This is why Kenyan farmers are dumping Coffee for Avocado

Currently, in Kenya, there is a growing trend in the number of farmers who are more interested in planting Avocado as opposed to Coffee. In 2017, Coffee was the second major agricultural export product for the country after Tea. Surprisingly most of these farmers have not regretted switching from planting Coffee to planting Avocado which is now in high demand.

According to a businessdaily interview, Steve Mbugua a coffee farmer in the Nyeri county of Kenya uprooted 500 coffee trees about eight years ago and replaced them with 500 seedlings of Hass avocados. In Kenya, Hass and Fuerte Avocado now have huge export demand and Mbugua makes ten times what he earned from coffee. Seven avocado trees generate about as much income as 500 coffee trees. The price of coffee on the global market has also fallen from about $2.80 a pound in 2011 to about $1.12 a pound. Apart from the price of coffee falling on the global market, it is easier to plant and harvest Avocado than coffee because the weather is no longer conducive to growing Coffee. Some farmers also keep bees, which provide honey and help boost avocado production by pollinating the trees. The farmers also no longer spend money to transport their crops because Avocado is in high demand and the buyers prefer to come and buy the goods before someone else does.

In recent years, the popularity of Avocados has increased global and it is driven by the global awareness of their health benefits. Data from the US Department of Agriculture revealed that in the United States, per capita consumption of avocado increased from 3.5 pounds in 2006 to 7.1 pounds in 2016. With 70 percent of Avocado growers being small-scale farmers. Kenya is now the second largest exporter of Avocado after South Africa. About one-fifth of its annual harvest is exported mainly to Europe and Middle East markets.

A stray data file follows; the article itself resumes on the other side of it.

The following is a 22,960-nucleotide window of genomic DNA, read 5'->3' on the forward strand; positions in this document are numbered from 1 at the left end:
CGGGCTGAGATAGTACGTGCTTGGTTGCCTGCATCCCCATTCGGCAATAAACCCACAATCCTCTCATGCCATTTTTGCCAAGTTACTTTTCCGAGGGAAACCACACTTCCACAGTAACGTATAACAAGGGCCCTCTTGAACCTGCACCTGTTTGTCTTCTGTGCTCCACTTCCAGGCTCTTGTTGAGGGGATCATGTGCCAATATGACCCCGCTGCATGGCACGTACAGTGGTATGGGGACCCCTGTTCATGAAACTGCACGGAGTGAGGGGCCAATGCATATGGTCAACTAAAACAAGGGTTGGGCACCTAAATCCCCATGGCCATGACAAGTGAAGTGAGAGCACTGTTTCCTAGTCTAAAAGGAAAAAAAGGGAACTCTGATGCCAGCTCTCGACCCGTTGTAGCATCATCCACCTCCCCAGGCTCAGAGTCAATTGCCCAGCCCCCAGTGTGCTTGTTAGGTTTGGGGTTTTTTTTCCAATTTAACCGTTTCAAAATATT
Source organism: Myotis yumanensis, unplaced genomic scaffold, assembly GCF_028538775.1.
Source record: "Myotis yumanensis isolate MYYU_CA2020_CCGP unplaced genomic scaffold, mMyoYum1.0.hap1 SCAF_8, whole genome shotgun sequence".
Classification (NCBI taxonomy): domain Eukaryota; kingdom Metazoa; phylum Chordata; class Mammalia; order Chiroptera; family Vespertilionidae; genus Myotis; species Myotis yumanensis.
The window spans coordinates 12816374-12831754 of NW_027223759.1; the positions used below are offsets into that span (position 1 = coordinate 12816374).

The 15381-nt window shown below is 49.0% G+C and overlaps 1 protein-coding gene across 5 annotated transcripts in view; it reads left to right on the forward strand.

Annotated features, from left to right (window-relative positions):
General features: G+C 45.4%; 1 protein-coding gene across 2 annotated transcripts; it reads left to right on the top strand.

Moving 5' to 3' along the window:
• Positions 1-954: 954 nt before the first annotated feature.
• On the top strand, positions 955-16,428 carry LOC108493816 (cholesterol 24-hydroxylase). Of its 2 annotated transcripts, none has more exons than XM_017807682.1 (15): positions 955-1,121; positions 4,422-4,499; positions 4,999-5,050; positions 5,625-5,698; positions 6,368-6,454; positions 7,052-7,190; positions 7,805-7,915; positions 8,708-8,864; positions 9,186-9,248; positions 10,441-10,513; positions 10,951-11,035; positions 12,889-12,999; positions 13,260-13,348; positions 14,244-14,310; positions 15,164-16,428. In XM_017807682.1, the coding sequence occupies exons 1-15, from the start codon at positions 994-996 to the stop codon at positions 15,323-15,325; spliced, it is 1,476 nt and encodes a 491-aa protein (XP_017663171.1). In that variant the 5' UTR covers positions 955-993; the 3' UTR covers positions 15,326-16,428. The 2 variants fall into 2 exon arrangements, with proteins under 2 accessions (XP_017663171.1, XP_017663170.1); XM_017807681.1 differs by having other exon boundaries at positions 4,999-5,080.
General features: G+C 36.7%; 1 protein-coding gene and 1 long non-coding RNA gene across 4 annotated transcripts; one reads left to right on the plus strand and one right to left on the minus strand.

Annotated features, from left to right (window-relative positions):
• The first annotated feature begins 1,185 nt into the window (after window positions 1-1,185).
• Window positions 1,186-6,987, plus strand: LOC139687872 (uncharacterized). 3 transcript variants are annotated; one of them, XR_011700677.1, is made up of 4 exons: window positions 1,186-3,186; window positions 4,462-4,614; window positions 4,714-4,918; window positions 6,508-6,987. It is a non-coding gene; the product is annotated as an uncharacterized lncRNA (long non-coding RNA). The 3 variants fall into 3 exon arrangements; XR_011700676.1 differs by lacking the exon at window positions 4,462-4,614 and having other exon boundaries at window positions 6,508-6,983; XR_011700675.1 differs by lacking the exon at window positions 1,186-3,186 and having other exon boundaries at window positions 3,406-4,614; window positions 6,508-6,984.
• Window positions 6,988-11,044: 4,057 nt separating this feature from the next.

However, there are concerns by stakeholders that farmers should not rush to uproot their coffee trees in order to plant Avocado. This is because it takes about three years to start producing fruit, and a further two to reach maturity. During this period of waiting, the farmers might not have money to feed their families. Some Kenyan farmers are also hopeful that coffee demand would likely rise as the government and the private sector have been working to promote Kenyan coffee abroad and improve governance at cooperatives. They also warn that this recent boom is unpredictable as other farmers might decide to flood the market with more Avocados thereby forcing the price of Avocado to fall globally.

Africa accounts for about 12 percent of the world’s coffee production. Ethiopia is the leading African producer, followed by Uganda, Côte d’Ivoire, Madagascar, Tanzania and Kenya. Ethiopia and Uganda dominate the region’s coffee production, with both countries accounting for 62percent of sub-Saharan Africa’s coffee output.